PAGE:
While working as a CIPR rep I was able to network frequently at our hosted guest lecturers building up a good base of key contacts within varying areas of the industry. Face to face contact not only allowed me to put across my professional capabilities but also enabled them to view my personality too – expressed more easily in person than through text.
Amanda Fox, another placement year student, sums up the benefit of face to face networking: “When you are networking face-to-face, such as at events, you meet a wide range of individuals who will notice you for the person you are – not by your qualifications or CV. Therefore be yourself, show confidence and you never know what may come out of it.”
Rules of engagement
The key to networking face to face and/or online is to recognise that both methods are different and require different rules of engagement.
In a social environment you are often on the fringes of a conversation and it is ok to interject, where you see fit, with your point of view. Online it is slightly different; a relationship first needs to be built up over time whether this is through dialogue on twitter or simply by commenting on their blog – do not go straight to befriending a stranger on Facebook.
Each networking site serves a different purpose. Twitter is good for simply sharing thoughts whereas LinkedIn is better for building professional relationships. Jeroen Panjer highlights LinkedIn’s main benefit: “It’s not about the people you know, but the people they know.” Ensure you use each for the correct purpose and to suit your needs.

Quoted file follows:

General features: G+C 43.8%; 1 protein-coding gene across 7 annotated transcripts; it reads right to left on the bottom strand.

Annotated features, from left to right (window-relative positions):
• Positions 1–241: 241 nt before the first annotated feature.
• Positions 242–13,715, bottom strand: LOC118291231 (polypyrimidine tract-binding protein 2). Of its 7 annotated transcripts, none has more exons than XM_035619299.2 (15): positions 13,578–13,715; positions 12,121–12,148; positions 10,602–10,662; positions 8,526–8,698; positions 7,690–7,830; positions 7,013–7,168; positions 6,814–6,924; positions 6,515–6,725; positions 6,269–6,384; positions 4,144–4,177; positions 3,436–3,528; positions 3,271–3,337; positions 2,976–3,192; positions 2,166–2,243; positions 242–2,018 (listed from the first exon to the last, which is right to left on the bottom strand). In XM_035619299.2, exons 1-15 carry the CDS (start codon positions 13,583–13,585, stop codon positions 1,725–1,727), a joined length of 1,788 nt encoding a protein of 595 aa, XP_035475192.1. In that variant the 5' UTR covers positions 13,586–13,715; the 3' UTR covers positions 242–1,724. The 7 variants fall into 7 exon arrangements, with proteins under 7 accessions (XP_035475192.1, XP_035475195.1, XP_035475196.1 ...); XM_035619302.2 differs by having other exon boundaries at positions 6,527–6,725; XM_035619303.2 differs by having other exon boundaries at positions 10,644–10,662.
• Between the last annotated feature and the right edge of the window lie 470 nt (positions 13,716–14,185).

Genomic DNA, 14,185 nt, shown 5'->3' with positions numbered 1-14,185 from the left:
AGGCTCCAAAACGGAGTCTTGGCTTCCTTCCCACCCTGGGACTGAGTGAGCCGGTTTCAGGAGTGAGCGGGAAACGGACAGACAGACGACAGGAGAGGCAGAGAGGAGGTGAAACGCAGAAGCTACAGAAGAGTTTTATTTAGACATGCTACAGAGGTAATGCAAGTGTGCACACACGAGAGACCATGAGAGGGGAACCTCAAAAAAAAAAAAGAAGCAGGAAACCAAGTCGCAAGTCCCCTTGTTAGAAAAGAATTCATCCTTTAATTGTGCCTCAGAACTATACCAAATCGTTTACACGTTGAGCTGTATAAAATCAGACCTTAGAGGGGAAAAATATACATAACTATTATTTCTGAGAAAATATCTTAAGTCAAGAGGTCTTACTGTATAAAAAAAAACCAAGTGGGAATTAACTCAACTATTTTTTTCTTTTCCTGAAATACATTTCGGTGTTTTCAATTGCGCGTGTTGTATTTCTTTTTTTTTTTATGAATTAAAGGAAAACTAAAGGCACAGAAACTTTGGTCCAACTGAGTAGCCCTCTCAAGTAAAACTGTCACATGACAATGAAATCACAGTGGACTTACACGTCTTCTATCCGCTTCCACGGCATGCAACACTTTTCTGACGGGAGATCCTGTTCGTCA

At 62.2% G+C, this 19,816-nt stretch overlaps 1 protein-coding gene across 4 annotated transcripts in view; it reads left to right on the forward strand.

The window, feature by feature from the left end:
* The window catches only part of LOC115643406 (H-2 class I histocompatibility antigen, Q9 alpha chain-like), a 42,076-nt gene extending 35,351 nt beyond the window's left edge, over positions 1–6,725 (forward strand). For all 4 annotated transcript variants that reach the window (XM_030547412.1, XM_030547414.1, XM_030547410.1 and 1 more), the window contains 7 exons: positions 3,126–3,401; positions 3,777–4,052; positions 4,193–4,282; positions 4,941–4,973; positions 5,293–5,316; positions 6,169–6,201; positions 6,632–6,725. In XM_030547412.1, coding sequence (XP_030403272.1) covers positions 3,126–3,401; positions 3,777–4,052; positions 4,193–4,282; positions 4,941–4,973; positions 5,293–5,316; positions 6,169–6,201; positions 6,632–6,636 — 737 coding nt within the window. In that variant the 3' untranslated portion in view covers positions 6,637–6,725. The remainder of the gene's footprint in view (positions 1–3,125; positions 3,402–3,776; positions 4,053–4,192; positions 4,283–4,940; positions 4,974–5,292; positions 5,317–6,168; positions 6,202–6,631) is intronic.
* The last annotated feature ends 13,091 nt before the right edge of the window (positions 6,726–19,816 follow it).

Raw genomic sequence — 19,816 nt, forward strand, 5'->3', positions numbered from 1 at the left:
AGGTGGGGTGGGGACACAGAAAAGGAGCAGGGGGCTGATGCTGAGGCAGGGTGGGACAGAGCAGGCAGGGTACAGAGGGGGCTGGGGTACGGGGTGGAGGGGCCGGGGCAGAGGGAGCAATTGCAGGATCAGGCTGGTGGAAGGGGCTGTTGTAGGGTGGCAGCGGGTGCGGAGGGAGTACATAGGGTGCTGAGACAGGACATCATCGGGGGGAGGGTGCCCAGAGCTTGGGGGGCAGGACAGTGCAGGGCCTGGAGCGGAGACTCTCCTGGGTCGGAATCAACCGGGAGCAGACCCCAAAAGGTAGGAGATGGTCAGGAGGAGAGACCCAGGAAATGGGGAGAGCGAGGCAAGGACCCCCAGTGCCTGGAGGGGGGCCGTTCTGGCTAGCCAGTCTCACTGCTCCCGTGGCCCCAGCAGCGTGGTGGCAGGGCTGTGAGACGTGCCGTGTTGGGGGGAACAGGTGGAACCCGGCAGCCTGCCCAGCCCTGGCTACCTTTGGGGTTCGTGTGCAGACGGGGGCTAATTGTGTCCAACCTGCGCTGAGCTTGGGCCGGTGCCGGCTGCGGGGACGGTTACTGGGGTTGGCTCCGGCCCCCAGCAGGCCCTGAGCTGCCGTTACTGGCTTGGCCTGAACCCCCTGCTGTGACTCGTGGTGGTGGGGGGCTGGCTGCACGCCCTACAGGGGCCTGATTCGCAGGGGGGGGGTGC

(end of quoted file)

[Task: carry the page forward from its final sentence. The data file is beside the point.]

Careless talk costs jobs
We all need to remember that social networking takes place in the public domain. You may have heard of Kimberley Swann who was sacked for her status updates on Facebook commenting that her new job was ‘boring’. Although there are certain things you may be able to keep private by using the privacy settings available, whatever you put up in writing and will potentially be recorded in an internet archive forever.
Should you consider networking online you need to remember that it is time consuming but in turn can reap the rewards – consider it an investment and in turn it might turn into a passion (like it has for me). To see what presence you have on the web already, search for your name + PR (here’s my result). The more online social networks you are involved in, the better the search results you will have.
Let’s face it, networking is vital for a PR student or graduate full stop whether this be face to face or through social networking. A combination of both is recommended – you need a personality as well as being able to demonstrate good writing abilities to a larger audience.
When asked which was better, Samuel Brookes, O2 sandwich year placement and Leeds Metropolitan student, says: “Both! Use online to branch far and wide with so many people but you have to do it face to face to get the benefits of more personal relationships!”
Whether you are collecting business cards at an event or tweeting away online, always remain yourself and above all enjoy it. Who knows what it might lead to – but if you’re not networking, there’s always a danger you might end up not working.